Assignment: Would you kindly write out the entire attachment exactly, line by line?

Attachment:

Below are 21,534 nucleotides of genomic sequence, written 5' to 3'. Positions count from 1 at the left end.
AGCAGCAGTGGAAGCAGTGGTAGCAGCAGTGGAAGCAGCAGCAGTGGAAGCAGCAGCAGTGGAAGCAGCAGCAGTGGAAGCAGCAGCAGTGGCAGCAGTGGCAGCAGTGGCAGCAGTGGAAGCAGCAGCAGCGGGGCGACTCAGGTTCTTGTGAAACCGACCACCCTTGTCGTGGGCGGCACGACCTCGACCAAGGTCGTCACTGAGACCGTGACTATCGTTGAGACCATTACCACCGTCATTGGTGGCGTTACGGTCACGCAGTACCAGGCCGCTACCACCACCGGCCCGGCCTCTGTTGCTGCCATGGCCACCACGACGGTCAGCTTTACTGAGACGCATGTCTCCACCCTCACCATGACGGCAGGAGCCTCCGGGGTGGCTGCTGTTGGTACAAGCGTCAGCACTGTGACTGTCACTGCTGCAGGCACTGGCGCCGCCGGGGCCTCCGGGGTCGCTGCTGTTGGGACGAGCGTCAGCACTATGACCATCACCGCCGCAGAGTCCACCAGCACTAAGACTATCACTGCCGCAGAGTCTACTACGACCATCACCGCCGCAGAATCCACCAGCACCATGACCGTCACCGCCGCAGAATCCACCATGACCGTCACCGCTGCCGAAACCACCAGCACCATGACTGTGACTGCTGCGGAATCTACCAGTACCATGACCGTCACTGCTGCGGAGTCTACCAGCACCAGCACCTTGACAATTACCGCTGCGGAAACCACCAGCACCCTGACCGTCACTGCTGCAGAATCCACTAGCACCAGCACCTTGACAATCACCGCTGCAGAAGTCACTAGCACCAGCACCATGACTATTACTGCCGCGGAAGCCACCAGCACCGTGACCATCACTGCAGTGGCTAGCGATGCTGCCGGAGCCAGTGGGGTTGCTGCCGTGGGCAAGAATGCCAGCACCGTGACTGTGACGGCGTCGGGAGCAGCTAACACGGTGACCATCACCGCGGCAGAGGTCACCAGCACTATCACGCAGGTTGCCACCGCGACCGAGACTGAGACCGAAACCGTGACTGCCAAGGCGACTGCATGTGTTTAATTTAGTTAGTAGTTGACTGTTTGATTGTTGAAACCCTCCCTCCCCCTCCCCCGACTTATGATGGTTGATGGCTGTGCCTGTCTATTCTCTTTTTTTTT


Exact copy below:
Below are 21,534 nucleotides of genomic sequence, written 5' to 3'. Positions count from 1 at the left end.
AGCAGCAGTGGAAGCAGTGGTAGCAGCAGTGGAAGCAGCAGCAGTGGAAGCAGCAGCAGTGGAAGCAGCAGCAGTGGAAGCAGCAGCAGTGGCAGCAGTGGCAGCAGTGGCAGCAGTGGAAGCAGCAGCAGCGGGGCGACTCAGGTTCTTGTGAAACCGACCACCCTTGTCGTGGGCGGCACGACCTCGACCAAGGTCGTCACTGAGACCGTGACTATCGTTGAGACCATTACCACCGTCATTGGTGGCGTTACGGTCACGCAGTACCAGGCCGCTACCACCACCGGCCCGGCCTCTGTTGCTGCCATGGCCACCACGACGGTCAGCTTTACTGAGACGCATGTCTCCACCCTCACCATGACGGCAGGAGCCTCCGGGGTGGCTGCTGTTGGTACAAGCGTCAGCACTGTGACTGTCACTGCTGCAGGCACTGGCGCCGCCGGGGCCTCCGGGGTCGCTGCTGTTGGGACGAGCGTCAGCACTATGACCATCACCGCCGCAGAGTCCACCAGCACTAAGACTATCACTGCCGCAGAGTCTACTACGACCATCACCGCCGCAGAATCCACCAGCACCATGACCGTCACCGCCGCAGAATCCACCATGACCGTCACCGCTGCCGAAACCACCAGCACCATGACTGTGACTGCTGCGGAATCTACCAGTACCATGACCGTCACTGCTGCGGAGTCTACCAGCACCAGCACCTTGACAATTACCGCTGCGGAAACCACCAGCACCCTGACCGTCACTGCTGCAGAATCCACTAGCACCAGCACCTTGACAATCACCGCTGCAGAAGTCACTAGCACCAGCACCATGACTATTACTGCCGCGGAAGCCACCAGCACCGTGACCATCACTGCAGTGGCTAGCGATGCTGCCGGAGCCAGTGGGGTTGCTGCCGTGGGCAAGAATGCCAGCACCGTGACTGTGACGGCGTCGGGAGCAGCTAACACGGTGACCATCACCGCGGCAGAGGTCACCAGCACTATCACGCAGGTTGCCACCGCGACCGAGACTGAGACCGAAACCGTGACTGCCAAGGCGACTGCATGTGTTTAATTTAGTTAGTAGTTGACTGTTTGATTGTTGAAACCCTCCCTCCCCCTCCCCCGACTTATGATGGTTGATGGCTGTGCCTGTCTATTCTCTTTTTTTTT